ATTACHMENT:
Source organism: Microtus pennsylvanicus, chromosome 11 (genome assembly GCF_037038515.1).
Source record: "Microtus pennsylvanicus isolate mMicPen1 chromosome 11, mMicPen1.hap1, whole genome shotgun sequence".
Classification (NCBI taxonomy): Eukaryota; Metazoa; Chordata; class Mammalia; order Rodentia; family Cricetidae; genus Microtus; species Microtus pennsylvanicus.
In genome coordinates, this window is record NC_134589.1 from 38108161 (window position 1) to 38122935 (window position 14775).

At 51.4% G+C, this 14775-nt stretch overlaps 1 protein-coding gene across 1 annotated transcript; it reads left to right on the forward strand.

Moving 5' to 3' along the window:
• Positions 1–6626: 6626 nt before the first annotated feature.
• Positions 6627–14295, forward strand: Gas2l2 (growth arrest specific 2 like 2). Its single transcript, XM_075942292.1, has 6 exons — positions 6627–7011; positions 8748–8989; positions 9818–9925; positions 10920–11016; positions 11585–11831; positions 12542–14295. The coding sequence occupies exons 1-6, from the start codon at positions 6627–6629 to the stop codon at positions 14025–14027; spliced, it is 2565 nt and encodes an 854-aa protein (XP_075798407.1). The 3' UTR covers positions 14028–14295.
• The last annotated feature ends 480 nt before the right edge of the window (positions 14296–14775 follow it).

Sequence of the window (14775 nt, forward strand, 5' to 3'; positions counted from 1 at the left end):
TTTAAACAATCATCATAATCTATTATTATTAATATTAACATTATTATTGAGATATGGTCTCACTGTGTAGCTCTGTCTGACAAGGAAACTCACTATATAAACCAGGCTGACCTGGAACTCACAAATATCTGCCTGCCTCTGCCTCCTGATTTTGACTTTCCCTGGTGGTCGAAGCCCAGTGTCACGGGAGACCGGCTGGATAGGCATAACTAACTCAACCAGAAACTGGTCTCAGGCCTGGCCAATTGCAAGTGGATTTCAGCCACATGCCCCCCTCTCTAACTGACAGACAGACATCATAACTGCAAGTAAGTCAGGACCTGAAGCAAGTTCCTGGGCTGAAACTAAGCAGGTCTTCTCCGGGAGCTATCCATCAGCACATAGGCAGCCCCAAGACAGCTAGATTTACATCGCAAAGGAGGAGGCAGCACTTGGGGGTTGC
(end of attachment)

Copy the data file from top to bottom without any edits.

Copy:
Source organism: Microtus pennsylvanicus, chromosome 11 (genome assembly GCF_037038515.1).
Source record: "Microtus pennsylvanicus isolate mMicPen1 chromosome 11, mMicPen1.hap1, whole genome shotgun sequence".
Classification (NCBI taxonomy): Eukaryota; Metazoa; Chordata; class Mammalia; order Rodentia; family Cricetidae; genus Microtus; species Microtus pennsylvanicus.
In genome coordinates, this window is record NC_134589.1 from 38108161 (window position 1) to 38122935 (window position 14775).

At 51.4% G+C, this 14775-nt stretch overlaps 1 protein-coding gene across 1 annotated transcript; it reads left to right on the forward strand.

Moving 5' to 3' along the window:
• Positions 1–6626: 6626 nt before the first annotated feature.
• Positions 6627–14295, forward strand: Gas2l2 (growth arrest specific 2 like 2). Its single transcript, XM_075942292.1, has 6 exons — positions 6627–7011; positions 8748–8989; positions 9818–9925; positions 10920–11016; positions 11585–11831; positions 12542–14295. The coding sequence occupies exons 1-6, from the start codon at positions 6627–6629 to the stop codon at positions 14025–14027; spliced, it is 2565 nt and encodes an 854-aa protein (XP_075798407.1). The 3' UTR covers positions 14028–14295.
• The last annotated feature ends 480 nt before the right edge of the window (positions 14296–14775 follow it).

Sequence of the window (14775 nt, forward strand, 5' to 3'; positions counted from 1 at the left end):
TTTAAACAATCATCATAATCTATTATTATTAATATTAACATTATTATTGAGATATGGTCTCACTGTGTAGCTCTGTCTGACAAGGAAACTCACTATATAAACCAGGCTGACCTGGAACTCACAAATATCTGCCTGCCTCTGCCTCCTGATTTTGACTTTCCCTGGTGGTCGAAGCCCAGTGTCACGGGAGACCGGCTGGATAGGCATAACTAACTCAACCAGAAACTGGTCTCAGGCCTGGCCAATTGCAAGTGGATTTCAGCCACATGCCCCCCTCTCTAACTGACAGACAGACATCATAACTGCAAGTAAGTCAGGACCTGAAGCAAGTTCCTGGGCTGAAACTAAGCAGGTCTTCTCCGGGAGCTATCCATCAGCACATAGGCAGCCCCAAGACAGCTAGATTTACATCGCAAAGGAGGAGGCAGCACTTGGGGGTTGC